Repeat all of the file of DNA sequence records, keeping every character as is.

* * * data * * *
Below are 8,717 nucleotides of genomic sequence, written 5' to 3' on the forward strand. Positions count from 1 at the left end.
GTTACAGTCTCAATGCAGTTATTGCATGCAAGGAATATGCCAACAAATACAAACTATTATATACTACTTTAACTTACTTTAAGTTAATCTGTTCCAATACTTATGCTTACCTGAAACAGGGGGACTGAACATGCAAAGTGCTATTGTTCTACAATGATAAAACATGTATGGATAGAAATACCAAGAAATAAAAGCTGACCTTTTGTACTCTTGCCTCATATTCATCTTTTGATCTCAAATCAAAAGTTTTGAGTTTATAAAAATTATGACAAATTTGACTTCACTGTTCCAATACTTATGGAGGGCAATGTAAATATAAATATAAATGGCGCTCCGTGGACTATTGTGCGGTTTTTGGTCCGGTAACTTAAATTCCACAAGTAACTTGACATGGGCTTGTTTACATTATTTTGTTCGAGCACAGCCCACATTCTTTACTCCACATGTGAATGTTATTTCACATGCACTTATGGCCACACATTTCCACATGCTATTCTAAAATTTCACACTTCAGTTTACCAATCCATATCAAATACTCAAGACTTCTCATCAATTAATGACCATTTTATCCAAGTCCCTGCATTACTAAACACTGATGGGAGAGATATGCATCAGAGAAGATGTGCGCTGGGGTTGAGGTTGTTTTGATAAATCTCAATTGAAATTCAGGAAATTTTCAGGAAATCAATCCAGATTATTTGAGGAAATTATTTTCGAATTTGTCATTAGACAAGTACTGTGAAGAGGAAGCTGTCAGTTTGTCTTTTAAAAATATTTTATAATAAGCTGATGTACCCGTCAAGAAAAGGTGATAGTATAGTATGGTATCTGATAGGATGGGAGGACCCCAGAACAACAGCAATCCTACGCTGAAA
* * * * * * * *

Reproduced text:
Below are 8,717 nucleotides of genomic sequence, written 5' to 3' on the forward strand. Positions count from 1 at the left end.
GTTACAGTCTCAATGCAGTTATTGCATGCAAGGAATATGCCAACAAATACAAACTATTATATACTACTTTAACTTACTTTAAGTTAATCTGTTCCAATACTTATGCTTACCTGAAACAGGGGGACTGAACATGCAAAGTGCTATTGTTCTACAATGATAAAACATGTATGGATAGAAATACCAAGAAATAAAAGCTGACCTTTTGTACTCTTGCCTCATATTCATCTTTTGATCTCAAATCAAAAGTTTTGAGTTTATAAAAATTATGACAAATTTGACTTCACTGTTCCAATACTTATGGAGGGCAATGTAAATATAAATATAAATGGCGCTCCGTGGACTATTGTGCGGTTTTTGGTCCGGTAACTTAAATTCCACAAGTAACTTGACATGGGCTTGTTTACATTATTTTGTTCGAGCACAGCCCACATTCTTTACTCCACATGTGAATGTTATTTCACATGCACTTATGGCCACACATTTCCACATGCTATTCTAAAATTTCACACTTCAGTTTACCAATCCATATCAAATACTCAAGACTTCTCATCAATTAATGACCATTTTATCCAAGTCCCTGCATTACTAAACACTGATGGGAGAGATATGCATCAGAGAAGATGTGCGCTGGGGTTGAGGTTGTTTTGATAAATCTCAATTGAAATTCAGGAAATTTTCAGGAAATCAATCCAGATTATTTGAGGAAATTATTTTCGAATTTGTCATTAGACAAGTACTGTGAAGAGGAAGCTGTCAGTTTGTCTTTTAAAAATATTTTATAATAAGCTGATGTACCCGTCAAGAAAAGGTGATAGTATAGTATGGTATCTGATAGGATGGGAGGACCCCAGAACAACAGCAATCCTACGCTGAAA